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US Online Advertising Spending to Surpass Print in 2012

Online spending will grow 23.3% to $39.5 billion in 2012

US online advertising spending, which grew 23% to $32.03 billion in 2011, is expected to grow an additional 23.3% to $39.5 billion this year—pushing it ahead of total spending on print newspapers and magazines, according to new forecast by eMarketer.

Print advertising spending is expected to fall to $33.8 billion in 2012 from $36 billion in 2011.

eMarketer’s previous US online advertising forecast from July 2011 was among the more bullish estimates issued during the year, yet consistently stronger-than-expected results from major industry players and the IAB/PwC through the first three quarters of 2011 contributed to the upward revision.

“Advertisers’ comfort level with integrated marketing is greater than ever, and this is helping more advertisers—and more large brands—put a greater share of dollars online,” said David Hallerman, eMarketer principal analyst.

The growing amount of time consumers spend with digital platforms and advertisers’ view of the internet as a more measurable medium—especially as the soft economy forces businesses to be more accountable with their ad dollars—are both significant contributors to digital’s growing footprint, Hallerman added.

eMarketer forms its forecast for advertising spending though a meta-analysis of reported revenues from major ad-selling companies; results from benchmark sources such as the Interactive Advertising Bureau/PricewaterhouseCoopers, Newspaper Association of America, Radio Advertising Bureau and Outdoor Advertising Association of America; and research estimates and methodologies from dozens of firms that track ad spending. eMarketer’s estimates for US total media advertising include directories, internet, magazines, mobile, newspapers, outdoor, radio and TV. The forecast does not include spending on direct mail.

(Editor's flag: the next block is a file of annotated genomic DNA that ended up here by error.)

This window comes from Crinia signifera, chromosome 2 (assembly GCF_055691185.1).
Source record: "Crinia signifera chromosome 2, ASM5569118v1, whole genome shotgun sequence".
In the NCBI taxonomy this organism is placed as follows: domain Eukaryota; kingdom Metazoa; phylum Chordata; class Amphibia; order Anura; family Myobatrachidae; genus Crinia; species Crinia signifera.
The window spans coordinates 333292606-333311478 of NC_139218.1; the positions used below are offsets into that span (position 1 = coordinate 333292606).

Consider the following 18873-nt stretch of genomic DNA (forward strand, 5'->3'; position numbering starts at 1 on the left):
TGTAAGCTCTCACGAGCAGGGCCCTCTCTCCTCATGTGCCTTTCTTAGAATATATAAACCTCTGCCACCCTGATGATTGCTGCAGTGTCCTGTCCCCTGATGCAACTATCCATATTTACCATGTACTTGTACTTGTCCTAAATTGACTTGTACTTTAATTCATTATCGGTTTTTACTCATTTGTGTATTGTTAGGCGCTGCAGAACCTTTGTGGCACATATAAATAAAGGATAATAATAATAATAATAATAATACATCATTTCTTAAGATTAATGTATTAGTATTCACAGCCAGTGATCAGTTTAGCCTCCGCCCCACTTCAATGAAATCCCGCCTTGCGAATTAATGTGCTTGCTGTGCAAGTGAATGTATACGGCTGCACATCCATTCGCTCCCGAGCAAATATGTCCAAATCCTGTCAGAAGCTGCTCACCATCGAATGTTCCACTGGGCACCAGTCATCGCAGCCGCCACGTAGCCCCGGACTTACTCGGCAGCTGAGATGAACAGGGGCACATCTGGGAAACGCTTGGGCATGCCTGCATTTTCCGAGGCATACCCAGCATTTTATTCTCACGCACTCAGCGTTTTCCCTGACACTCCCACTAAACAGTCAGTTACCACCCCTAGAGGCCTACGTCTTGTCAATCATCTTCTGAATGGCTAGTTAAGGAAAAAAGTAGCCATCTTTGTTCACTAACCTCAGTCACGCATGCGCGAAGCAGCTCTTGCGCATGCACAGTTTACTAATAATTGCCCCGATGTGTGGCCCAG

Despite concerns about the economy among agencies and marketers, total ad spending in the US is expected to continue to rebound in 2012 after rising 3.4% to $158.9 billion in 2011, according to eMarketer. US total media ad spending will grow an estimated 6.7% to $169.48 in 2012, boosted by the national elections and summer Olympics in London, eMarketer estimates.

While several notable firms downgraded their 2011 estimates for US ad spending growth during the latter portion of the year, eMarketer’s estimates for total media ad spending growth remain slightly more confident—a result of the rapid rise of digital advertising and brands’ continued confidence in television advertising, despite increasingly fragmented viewership and the soft economy. Spending on TV advertising grew 2.8% in 2011 to $60.7 billion, eMarketer estimates. This year, TV ad spending will grow an estimated 6.8% to $64.8 billion.

In the newspaper industry, digital revenues remain a sole bright spot. eMarketer estimates US digital ad revenues for newspapers will grow 11.4% to $3.7 billion, after rising 8.3% to $3.3 billion in 2011. Print advertising revenues at newspapers, however, will dip an additional 6% to $19.4 billion in 2012, eMarketer estimates, after falling 9.3% to $20.7 billion in 2011.

At magazines, US print ad revenues are expected to rise 0.5% to $15.34 billion in 2012, up from $15.3 billion last year, eMarketer estimates. US digital advertising spending at magazines is expected to grow 19.3% to $3.3 billion this year, after growing 18.8% to $2.7 billion in 2011.

Radio advertising spending will grow 3.6% to $16.7 billion in 2012, after growing 1.3% to $16.1 billion in 2011, eMarketer estimates, while spending on outdoor advertisements will grow 6.3% to $6.8 billion. Directories ad spending will decline 8.5% to $7.5 billion this year, eMarketer estimates.

About eMarketer
eMarketer publishes data, analysis and insights on digital marketing, media and commerce. We do this by gathering information from many sources, filtering it, and putting it into perspective. For more than a decade, leading companies have trusted this approach, and have relied on eMarketer to help them make better business decisions.
www.eMarketer.com

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